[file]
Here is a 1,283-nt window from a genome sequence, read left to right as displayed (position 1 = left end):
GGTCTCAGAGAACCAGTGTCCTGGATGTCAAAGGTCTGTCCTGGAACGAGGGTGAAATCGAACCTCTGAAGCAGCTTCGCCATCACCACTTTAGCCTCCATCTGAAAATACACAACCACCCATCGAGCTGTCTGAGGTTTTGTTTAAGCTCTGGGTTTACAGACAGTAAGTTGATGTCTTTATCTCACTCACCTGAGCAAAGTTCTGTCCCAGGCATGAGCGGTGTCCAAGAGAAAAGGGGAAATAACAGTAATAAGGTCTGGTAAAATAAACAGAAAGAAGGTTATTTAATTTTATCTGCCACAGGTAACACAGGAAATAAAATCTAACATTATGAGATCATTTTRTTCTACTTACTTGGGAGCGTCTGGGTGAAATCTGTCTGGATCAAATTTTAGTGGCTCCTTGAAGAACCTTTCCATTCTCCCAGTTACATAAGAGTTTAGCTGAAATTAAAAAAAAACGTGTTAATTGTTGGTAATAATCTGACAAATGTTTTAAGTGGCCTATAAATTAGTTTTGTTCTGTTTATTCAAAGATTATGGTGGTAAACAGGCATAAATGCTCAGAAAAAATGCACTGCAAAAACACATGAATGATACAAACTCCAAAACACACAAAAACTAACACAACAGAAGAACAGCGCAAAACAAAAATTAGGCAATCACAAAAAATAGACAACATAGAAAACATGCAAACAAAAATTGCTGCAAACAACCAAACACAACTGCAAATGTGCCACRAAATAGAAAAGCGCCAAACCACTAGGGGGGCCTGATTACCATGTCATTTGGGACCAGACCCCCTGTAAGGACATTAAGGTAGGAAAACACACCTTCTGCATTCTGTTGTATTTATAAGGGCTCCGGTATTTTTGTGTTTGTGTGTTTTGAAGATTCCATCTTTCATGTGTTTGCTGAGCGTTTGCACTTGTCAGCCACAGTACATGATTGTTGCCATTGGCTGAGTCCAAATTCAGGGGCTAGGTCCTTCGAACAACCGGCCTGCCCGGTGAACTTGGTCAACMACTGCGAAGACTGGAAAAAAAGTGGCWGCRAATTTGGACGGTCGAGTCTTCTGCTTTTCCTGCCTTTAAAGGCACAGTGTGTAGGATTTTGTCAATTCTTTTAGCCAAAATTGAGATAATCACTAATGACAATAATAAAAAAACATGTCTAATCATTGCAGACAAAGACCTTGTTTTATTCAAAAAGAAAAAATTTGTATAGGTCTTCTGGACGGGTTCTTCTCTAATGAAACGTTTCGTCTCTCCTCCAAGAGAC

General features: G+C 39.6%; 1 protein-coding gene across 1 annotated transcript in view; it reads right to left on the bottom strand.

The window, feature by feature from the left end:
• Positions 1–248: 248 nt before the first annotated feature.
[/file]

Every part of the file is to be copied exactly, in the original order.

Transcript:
Here is a 1,283-nt window from a genome sequence, read left to right as displayed (position 1 = left end):
GGTCTCAGAGAACCAGTGTCCTGGATGTCAAAGGTCTGTCCTGGAACGAGGGTGAAATCGAACCTCTGAAGCAGCTTCGCCATCACCACTTTAGCCTCCATCTGAAAATACACAACCACCCATCGAGCTGTCTGAGGTTTTGTTTAAGCTCTGGGTTTACAGACAGTAAGTTGATGTCTTTATCTCACTCACCTGAGCAAAGTTCTGTCCCAGGCATGAGCGGTGTCCAAGAGAAAAGGGGAAATAACAGTAATAAGGTCTGGTAAAATAAACAGAAAGAAGGTTATTTAATTTTATCTGCCACAGGTAACACAGGAAATAAAATCTAACATTATGAGATCATTTTRTTCTACTTACTTGGGAGCGTCTGGGTGAAATCTGTCTGGATCAAATTTTAGTGGCTCCTTGAAGAACCTTTCCATTCTCCCAGTTACATAAGAGTTTAGCTGAAATTAAAAAAAAACGTGTTAATTGTTGGTAATAATCTGACAAATGTTTTAAGTGGCCTATAAATTAGTTTTGTTCTGTTTATTCAAAGATTATGGTGGTAAACAGGCATAAATGCTCAGAAAAAATGCACTGCAAAAACACATGAATGATACAAACTCCAAAACACACAAAAACTAACACAACAGAAGAACAGCGCAAAACAAAAATTAGGCAATCACAAAAAATAGACAACATAGAAAACATGCAAACAAAAATTGCTGCAAACAACCAAACACAACTGCAAATGTGCCACRAAATAGAAAAGCGCCAAACCACTAGGGGGGCCTGATTACCATGTCATTTGGGACCAGACCCCCTGTAAGGACATTAAGGTAGGAAAACACACCTTCTGCATTCTGTTGTATTTATAAGGGCTCCGGTATTTTTGTGTTTGTGTGTTTTGAAGATTCCATCTTTCATGTGTTTGCTGAGCGTTTGCACTTGTCAGCCACAGTACATGATTGTTGCCATTGGCTGAGTCCAAATTCAGGGGCTAGGTCCTTCGAACAACCGGCCTGCCCGGTGAACTTGGTCAACMACTGCGAAGACTGGAAAAAAAGTGGCWGCRAATTTGGACGGTCGAGTCTTCTGCTTTTCCTGCCTTTAAAGGCACAGTGTGTAGGATTTTGTCAATTCTTTTAGCCAAAATTGAGATAATCACTAATGACAATAATAAAAAAACATGTCTAATCATTGCAGACAAAGACCTTGTTTTATTCAAAAAGAAAAAATTTGTATAGGTCTTCTGGACGGGTTCTTCTCTAATGAAACGTTTCGTCTCTCCTCCAAGAGAC

General features: G+C 39.6%; 1 protein-coding gene across 1 annotated transcript in view; it reads right to left on the bottom strand.

The window, feature by feature from the left end:
• Positions 1–248: 248 nt before the first annotated feature.